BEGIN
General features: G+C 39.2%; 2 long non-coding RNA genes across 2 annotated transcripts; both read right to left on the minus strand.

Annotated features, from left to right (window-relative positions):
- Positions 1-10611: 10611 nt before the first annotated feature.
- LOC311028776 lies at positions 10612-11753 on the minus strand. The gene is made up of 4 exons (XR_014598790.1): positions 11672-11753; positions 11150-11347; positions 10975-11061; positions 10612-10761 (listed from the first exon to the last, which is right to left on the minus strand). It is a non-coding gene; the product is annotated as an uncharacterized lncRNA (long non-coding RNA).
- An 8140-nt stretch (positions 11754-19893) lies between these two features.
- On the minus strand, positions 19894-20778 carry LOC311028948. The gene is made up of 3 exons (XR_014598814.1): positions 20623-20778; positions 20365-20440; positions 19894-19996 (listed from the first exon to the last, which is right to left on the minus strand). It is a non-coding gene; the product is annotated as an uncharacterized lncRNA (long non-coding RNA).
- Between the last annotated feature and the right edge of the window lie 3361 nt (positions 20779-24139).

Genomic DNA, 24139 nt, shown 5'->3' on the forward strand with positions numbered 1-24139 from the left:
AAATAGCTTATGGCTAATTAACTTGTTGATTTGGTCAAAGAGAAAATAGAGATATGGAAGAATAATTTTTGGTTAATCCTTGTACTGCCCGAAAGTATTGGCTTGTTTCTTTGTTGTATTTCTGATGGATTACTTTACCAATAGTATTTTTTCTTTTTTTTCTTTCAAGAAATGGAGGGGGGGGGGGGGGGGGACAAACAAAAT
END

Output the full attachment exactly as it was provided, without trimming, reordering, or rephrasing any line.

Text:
General features: G+C 39.2%; 2 long non-coding RNA genes across 2 annotated transcripts; both read right to left on the minus strand.

Annotated features, from left to right (window-relative positions):
- Positions 1-10611: 10611 nt before the first annotated feature.
- LOC311028776 lies at positions 10612-11753 on the minus strand. The gene is made up of 4 exons (XR_014598790.1): positions 11672-11753; positions 11150-11347; positions 10975-11061; positions 10612-10761 (listed from the first exon to the last, which is right to left on the minus strand). It is a non-coding gene; the product is annotated as an uncharacterized lncRNA (long non-coding RNA).
- An 8140-nt stretch (positions 11754-19893) lies between these two features.
- On the minus strand, positions 19894-20778 carry LOC311028948. The gene is made up of 3 exons (XR_014598814.1): positions 20623-20778; positions 20365-20440; positions 19894-19996 (listed from the first exon to the last, which is right to left on the minus strand). It is a non-coding gene; the product is annotated as an uncharacterized lncRNA (long non-coding RNA).
- Between the last annotated feature and the right edge of the window lie 3361 nt (positions 20779-24139).

Genomic DNA, 24139 nt, shown 5'->3' on the forward strand with positions numbered 1-24139 from the left:
AAATAGCTTATGGCTAATTAACTTGTTGATTTGGTCAAAGAGAAAATAGAGATATGGAAGAATAATTTTTGGTTAATCCTTGTACTGCCCGAAAGTATTGGCTTGTTTCTTTGTTGTATTTCTGATGGATTACTTTACCAATAGTATTTTTTCTTTTTTTTCTTTCAAGAAATGGAGGGGGGGGGGGGGGGGGACAAACAAAAT